Russian ships pass through the Tsushima Strait and continue to circumnavigate Japan


Photo by the Japanese Ministry of Defense

Three Russian ships that passed through the Senkaku Islands on Monday were spotted transiting the Tsushima Strait in the Sea of ​​Japan on Tuesday evening, with two of the vessels completing a voyage around Japan that began on June 15.

Meanwhile, a Russian intelligence vessel was spotted operating in the contiguous zone of Okinotori Island in the Philippine Sea on Wednesday.

All three ships were RFS destroyers Marshal Shaposhnikov (543), corvette RFS Gremyashchiy (337) and tanker pechangaall part of the Russian Pacific Fleet.

Marshal Shaposhnikov and Gremyashchiy was part of a seven-ship Russian surface group operating near Japan since 15 June, with the remaining ships of this group transiting the Tsuhima Strait on 21 June. The Russian ships are likely returning to Vladivostok after a long series of exercises by the Russian Pacific Fleet that began in early June.

The Joint Chiefs of Staff Office (JSO) of the Ministry of Defense issued a statement on Wednesday stating that at 11 p.m. Tuesday the three Russian ships were sighted moving northeast in an area approximately 90 km west of the Danjo Islands and then sailed into the Sea of ​​Japan through the Tsushima Strait.

The statement included a map showing early sightings of Russian vessels and said Russian vessels were being monitored by the Japan Maritime Self-Defense Force (JMSDF) fast attack craft. JS Shirataka (PG-829) with a JMSDF P-1 Maritime Patrol Aircraft (MPA) from Fleet Air Wing 1 stationed at JMSDF Kanoya Air Base and a JMSDF P-3C Orion MPA from Fleet Air Wing 5 operating from Naha Air Base, Okinawa.

The JSO released a second statement saying that at 5 a.m. Wednesday, a Vishnya-class Russian intelligence vessel with hull number 535 was seen sailing west 45 km south-southeast of the island of Okinotori. The hull number given identifies the vessel as Karelia, which is part of the Russian Pacific Fleet. The statement added that the Russian ship then sailed west into the contiguous area of ​​Okinotori Island and, after leaving the area, sailed further west.

The statement said a JMSDF P-3C Orion MPA from Fleet Air Wing 5 was watching the Russian vessel.

Article 33 of the United Nations Convention on the Law of the Sea defines the contiguous zone as an area contiguous to the territorial sea of ​​a State. Under the UN article, the coastal State may exercise the control necessary to prevent breaches of its customs, fiscal, immigration or health laws and regulations within its territory or territorial sea and sanction breaches of above laws and regulations committed in this area. The contiguous zone may not extend beyond 24 nautical miles from the baselines from which the breadth of the territorial sea is measured.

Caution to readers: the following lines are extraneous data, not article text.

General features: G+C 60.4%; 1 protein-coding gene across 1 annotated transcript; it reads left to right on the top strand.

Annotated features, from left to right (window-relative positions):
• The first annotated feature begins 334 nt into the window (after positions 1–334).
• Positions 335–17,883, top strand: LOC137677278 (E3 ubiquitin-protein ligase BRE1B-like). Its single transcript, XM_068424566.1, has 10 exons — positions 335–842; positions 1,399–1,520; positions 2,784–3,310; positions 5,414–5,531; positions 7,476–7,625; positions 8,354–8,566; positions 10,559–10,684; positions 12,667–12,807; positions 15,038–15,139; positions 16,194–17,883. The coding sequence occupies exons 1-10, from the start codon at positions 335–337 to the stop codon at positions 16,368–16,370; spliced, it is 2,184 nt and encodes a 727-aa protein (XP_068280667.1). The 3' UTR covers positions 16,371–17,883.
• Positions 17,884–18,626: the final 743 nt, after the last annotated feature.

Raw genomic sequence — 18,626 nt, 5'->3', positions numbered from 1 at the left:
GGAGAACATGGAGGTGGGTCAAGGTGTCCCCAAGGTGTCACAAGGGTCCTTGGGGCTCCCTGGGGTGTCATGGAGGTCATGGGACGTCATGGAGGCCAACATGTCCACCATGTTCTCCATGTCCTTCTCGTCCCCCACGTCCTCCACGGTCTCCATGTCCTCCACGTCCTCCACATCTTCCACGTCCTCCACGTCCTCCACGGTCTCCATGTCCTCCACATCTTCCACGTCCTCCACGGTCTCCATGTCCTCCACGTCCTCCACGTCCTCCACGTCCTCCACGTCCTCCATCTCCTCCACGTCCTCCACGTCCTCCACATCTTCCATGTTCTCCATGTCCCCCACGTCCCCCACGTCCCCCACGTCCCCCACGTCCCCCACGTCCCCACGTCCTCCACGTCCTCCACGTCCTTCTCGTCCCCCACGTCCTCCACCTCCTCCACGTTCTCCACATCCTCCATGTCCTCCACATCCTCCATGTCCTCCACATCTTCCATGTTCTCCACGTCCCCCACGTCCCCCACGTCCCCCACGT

Okinotori Island is the southernmost part of Japan and lies directly between Taiwan and Guam.

Japan maintains a marine research station there and claims that the island allows Japan a 200 nm economic exclusion zone, although this claim has been disputed by China, Taiwan and the Republic of Korea.

In other developments, the JMSDF JS destroyer Kirisame (DD-104) departed Tuesday for Naval Base Sasebo as the second surface force for the JMSDF Indo-Pacific Deployment 2022 (IPD22) mission.

The first surface force, consisting of the helicopter destroyer JS Izumo (DDH-183) and destroyer JS Takanami ((DD-110) are now in Hawaii for exercise Rim of the Pacific 2022 (RIMPAC2022).

Kirisame will travel to 10 Indo-Pacific countries for the deployment of IPD22 to conduct various engagements. Kirisame will make a stopover in Koror, Palau, from July 11-19, and from July 20-22, he will conduct training at sea with the Palau Coast Guard PSS patrol boats Kedam and PSS Remerik IIaccording to a Friday JMSDF press release.

From Monday to Wednesday, a trilateral training exercise between the JMSDF, the Royal Australian Navy (RAN) and the US Navy was conducted from the East China Sea east of Okinawa. Joint tactical training involved the JMSDF JS destroyer asahi (DD-119), HMAS RAN frigate Parramatta (FFH154) and the US Navy destroyer USS Dewey (DDG-105).

Parramatta currently operates around Japan as part of a regional presence deployment, which includes conducting surveillance operations for violations at sea of ​​United Nations sanctions against North Korea.

In other developments, two CP-140 Aurora MPAs from the Royal Canadian Air Force (RCAF) arrived Wednesday at Marine Corps Base Hawaii in Kaneohe Bay, Hawaii, to participate in the exercise RIMPAC. The ARC later announced on social media Thursday the departure of planes for RIMPAC and, in a subsequent post on Friday, announced the number of participating planes.

The two CP-140s plus two Royal Australian Air Force (RAAF) P-8 Poseidon (MPA) maritime patrol aircraft, one Indian Navy P-8I MPA, one Indian Navy P-1 MPA Japan Ground Self-Defense Force (JMSDF) and a Republic of Korea Navy (ROKN) P-3 Orion MPA are the partner nation fixed-wing aircraft participating in EXERCISE RIMPAC.Royal


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